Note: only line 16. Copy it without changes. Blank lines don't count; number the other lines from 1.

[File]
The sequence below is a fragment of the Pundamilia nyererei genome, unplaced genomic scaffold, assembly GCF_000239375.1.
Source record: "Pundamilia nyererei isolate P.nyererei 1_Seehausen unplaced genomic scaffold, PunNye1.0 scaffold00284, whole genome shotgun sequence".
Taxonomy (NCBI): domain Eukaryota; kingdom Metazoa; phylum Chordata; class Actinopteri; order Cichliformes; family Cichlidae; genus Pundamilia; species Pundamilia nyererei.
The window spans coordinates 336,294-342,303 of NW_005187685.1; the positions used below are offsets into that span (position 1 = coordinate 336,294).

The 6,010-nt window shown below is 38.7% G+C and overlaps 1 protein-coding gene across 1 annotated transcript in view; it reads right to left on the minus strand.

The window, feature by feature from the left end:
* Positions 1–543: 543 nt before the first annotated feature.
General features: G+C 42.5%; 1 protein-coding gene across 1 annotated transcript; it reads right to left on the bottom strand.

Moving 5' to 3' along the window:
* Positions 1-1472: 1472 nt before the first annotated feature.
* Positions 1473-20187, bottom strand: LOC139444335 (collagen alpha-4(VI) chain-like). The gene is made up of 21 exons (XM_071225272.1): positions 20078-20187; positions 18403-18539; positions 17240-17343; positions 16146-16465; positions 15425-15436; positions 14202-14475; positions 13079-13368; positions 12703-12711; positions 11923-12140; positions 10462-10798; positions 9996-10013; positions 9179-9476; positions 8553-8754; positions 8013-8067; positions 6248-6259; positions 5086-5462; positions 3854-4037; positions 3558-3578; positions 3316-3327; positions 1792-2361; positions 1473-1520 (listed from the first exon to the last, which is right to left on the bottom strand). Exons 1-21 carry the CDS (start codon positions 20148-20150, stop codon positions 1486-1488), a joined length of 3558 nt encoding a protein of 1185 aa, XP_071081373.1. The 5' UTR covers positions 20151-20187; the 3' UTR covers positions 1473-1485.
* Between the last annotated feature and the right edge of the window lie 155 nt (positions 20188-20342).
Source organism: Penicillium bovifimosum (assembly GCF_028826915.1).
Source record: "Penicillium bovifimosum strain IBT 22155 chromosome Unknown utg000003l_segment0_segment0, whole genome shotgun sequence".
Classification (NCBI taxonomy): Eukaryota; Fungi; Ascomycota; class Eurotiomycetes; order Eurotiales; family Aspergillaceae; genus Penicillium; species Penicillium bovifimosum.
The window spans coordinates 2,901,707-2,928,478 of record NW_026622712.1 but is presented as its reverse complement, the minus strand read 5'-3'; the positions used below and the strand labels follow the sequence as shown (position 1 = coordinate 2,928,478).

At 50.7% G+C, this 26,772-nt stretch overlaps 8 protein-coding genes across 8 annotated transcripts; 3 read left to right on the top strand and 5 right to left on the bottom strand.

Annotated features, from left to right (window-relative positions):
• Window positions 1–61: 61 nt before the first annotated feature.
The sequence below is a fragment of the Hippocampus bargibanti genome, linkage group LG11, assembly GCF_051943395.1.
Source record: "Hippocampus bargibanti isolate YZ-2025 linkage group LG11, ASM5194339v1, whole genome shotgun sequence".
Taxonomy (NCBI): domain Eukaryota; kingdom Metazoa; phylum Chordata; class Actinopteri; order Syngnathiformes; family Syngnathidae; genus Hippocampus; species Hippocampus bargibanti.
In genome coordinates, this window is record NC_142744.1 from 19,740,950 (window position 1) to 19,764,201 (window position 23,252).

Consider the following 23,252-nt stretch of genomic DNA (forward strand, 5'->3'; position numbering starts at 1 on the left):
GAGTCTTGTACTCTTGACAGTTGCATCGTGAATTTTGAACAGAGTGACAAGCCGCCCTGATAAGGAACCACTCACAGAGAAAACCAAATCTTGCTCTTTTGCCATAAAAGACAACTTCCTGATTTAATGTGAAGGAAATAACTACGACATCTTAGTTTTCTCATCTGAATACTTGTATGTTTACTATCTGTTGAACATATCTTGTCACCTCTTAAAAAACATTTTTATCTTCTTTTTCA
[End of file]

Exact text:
The window spans coordinates 2,901,707-2,928,478 of record NW_026622712.1 but is presented as its reverse complement, the minus strand read 5'-3'; the positions used below and the strand labels follow the sequence as shown (position 1 = coordinate 2,928,478).